The paper by Hillmen et al.28 reports that in 21 out of 31 PNH patients on eculizumab the direct antiglobulin test (DAT) was positive for C3 on red cells (one was also weakly positive for IgG), whereas only one had been DAT-positive before treatment; in contrast, out of 39 PNH patients not on eculizumab only 2 were DAT-positive for C3. These data are a clear confirmation of published work on a separate series of PNH patients29 which had shown that: (i) the C3-positive red cells belong entirely to the PNH red cell population; (b) the proportion of C3-positive red cells correlated with the reticulocyte count; (iii) some patients with a high proportion of C3-positive red cells had decreased in vivo survival of 51Cr-labeled red cells with excess counts on spleen and liver, proving formally that they have extravascular hemolysis. Hillmen et al. provide further confirmation that these findings have important clinical implications: indeed, the mean hemoglobin level was significantly higher in patients who, on eculizumab, remained DAT-negative. Moreover, of the patients who remained DAT-negative only one (10%) has needed blood transfusion, whereas of those who developed a positive C3 DAT on eculizumab, 76% have needed at least one blood transfusion.
These data illustrate a leitmotiv in the history of medicine: any new therapy, even when it proves remarkably successful, as is the case for eculizumab, may have limitations; at the same time, a new therapy can give us new insights into the pathophysiology of the disease it treats. With respect to the risk of thrombosis, it is unlikely that a prospective clinical trial may be conducted. Therefore, it will be important to confirm the current notion that eculizumab is protective,26, 31 whatever the mechanism, by independent datasets with sufficient longitudinal follow-up. In addition, in the case of a patient on eculizumab who has had a previous thrombotic event, a tricky problem is whether prophylactic anticoagulation32 can or ought to be discontinued. Again, it is unlikely that this issue will be addressed by an ad hoc clinical trial; however, observation of patients in whom anticoagulation has been withdrawn because of hemorrhagic complications may provide hints for an educated case by case clinical decision.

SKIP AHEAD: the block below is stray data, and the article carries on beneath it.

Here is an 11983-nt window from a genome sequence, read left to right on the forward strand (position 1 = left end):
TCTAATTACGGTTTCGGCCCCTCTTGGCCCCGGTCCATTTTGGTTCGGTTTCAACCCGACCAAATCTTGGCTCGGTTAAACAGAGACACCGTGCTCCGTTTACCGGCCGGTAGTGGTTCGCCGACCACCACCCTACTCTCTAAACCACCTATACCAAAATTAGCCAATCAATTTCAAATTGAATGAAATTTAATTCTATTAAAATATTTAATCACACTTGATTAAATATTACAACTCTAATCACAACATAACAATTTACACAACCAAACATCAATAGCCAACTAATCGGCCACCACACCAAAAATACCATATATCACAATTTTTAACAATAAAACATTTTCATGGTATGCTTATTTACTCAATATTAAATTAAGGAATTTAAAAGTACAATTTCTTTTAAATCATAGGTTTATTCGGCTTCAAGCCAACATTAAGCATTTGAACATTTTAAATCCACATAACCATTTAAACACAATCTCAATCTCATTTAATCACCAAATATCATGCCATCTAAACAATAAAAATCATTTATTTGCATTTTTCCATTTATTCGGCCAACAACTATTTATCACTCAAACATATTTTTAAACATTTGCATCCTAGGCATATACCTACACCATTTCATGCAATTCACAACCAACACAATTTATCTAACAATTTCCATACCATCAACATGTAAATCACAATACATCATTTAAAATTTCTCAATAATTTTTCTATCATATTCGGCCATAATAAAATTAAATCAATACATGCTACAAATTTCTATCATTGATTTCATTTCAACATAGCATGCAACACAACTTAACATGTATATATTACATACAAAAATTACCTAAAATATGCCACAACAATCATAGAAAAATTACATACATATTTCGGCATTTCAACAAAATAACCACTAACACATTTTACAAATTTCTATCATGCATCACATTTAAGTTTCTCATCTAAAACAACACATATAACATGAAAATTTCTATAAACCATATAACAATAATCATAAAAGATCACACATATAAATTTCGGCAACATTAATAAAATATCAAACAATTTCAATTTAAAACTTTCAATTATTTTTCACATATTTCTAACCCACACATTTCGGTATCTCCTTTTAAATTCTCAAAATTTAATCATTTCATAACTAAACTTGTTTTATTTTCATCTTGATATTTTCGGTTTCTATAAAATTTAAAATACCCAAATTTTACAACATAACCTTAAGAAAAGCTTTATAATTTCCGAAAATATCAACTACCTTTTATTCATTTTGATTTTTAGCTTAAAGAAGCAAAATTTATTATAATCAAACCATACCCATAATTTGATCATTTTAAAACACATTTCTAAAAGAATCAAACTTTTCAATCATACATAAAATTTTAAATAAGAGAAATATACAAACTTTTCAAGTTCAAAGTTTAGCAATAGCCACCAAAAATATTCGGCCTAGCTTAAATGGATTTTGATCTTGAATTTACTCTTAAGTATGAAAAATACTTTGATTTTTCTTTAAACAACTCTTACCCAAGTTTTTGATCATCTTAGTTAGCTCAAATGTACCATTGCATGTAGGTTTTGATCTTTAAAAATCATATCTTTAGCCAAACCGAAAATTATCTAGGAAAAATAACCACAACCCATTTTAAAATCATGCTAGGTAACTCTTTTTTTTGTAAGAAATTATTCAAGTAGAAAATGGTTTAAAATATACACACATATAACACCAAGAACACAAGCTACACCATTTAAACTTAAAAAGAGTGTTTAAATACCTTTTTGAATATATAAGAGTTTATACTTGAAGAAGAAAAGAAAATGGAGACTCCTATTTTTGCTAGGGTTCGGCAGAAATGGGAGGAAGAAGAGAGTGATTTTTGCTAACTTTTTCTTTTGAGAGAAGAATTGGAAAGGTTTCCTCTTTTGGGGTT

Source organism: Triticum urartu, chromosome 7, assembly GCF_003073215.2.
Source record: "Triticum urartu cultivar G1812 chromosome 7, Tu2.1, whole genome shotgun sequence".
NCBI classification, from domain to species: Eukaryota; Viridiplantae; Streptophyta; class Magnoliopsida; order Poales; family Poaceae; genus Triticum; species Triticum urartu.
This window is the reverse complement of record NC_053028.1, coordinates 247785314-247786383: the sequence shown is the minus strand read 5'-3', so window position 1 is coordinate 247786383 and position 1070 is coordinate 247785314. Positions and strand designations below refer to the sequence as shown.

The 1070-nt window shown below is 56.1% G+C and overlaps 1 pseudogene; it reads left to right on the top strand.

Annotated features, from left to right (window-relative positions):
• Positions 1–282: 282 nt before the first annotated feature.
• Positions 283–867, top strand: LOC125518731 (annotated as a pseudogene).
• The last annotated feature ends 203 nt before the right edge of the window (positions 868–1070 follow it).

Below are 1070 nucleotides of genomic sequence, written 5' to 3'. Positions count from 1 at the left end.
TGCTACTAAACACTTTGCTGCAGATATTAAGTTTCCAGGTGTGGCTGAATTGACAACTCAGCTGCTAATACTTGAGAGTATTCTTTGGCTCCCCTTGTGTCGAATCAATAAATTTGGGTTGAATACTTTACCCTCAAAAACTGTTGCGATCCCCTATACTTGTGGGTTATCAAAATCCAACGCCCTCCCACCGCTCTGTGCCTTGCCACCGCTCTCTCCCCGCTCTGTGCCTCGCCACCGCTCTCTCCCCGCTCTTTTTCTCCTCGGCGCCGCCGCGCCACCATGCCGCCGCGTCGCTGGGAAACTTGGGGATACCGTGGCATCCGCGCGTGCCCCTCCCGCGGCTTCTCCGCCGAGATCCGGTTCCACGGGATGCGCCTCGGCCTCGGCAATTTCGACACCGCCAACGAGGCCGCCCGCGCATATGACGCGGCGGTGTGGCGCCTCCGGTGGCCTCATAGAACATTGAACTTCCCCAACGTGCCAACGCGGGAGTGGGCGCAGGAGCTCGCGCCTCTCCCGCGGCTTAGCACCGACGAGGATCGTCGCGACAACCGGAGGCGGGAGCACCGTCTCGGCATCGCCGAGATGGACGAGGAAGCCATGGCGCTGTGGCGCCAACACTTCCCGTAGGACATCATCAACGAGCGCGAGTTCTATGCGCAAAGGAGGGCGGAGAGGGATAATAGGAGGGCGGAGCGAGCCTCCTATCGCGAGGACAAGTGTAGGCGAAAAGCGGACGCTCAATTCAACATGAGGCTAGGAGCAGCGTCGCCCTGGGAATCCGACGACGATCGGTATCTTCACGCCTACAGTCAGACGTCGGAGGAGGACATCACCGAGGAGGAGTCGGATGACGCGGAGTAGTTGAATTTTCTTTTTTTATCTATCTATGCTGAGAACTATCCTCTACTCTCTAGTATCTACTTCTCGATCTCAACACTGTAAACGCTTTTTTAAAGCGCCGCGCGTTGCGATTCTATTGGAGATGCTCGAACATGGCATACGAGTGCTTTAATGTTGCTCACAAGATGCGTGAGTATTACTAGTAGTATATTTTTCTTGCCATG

As for opsonization of GPI(−) red cells by C3, this is probably favored by CD55 deficiency. In untreated patients with PNH, the red cells that have bound C3 will selectively activate C5 and will hence succumb to the membrane attack complex (MAC). For this reason we practically never see a positive DAT in a newly diagnosed PNH patient (Figure 1B). In contrast, once C5 is blocked by eculizumab, GPI(−) C3-coated red cells have a chance to accumulate, and they will become prey to phagocytosis by macrophages (Figure 1C). Thus, it is likely that the phenomenon of C3 binding is simply being unmasked by eculizumab; but the consequent extravascular hemolysis is really a new phenomenon. Since the majority of patients on eculizumab have a persistent (though usually mild) reticulocytosis, this phenomenon is probably the rule rather than the exception: however, fortunately in many cases it seems to have little or no clinical relevance.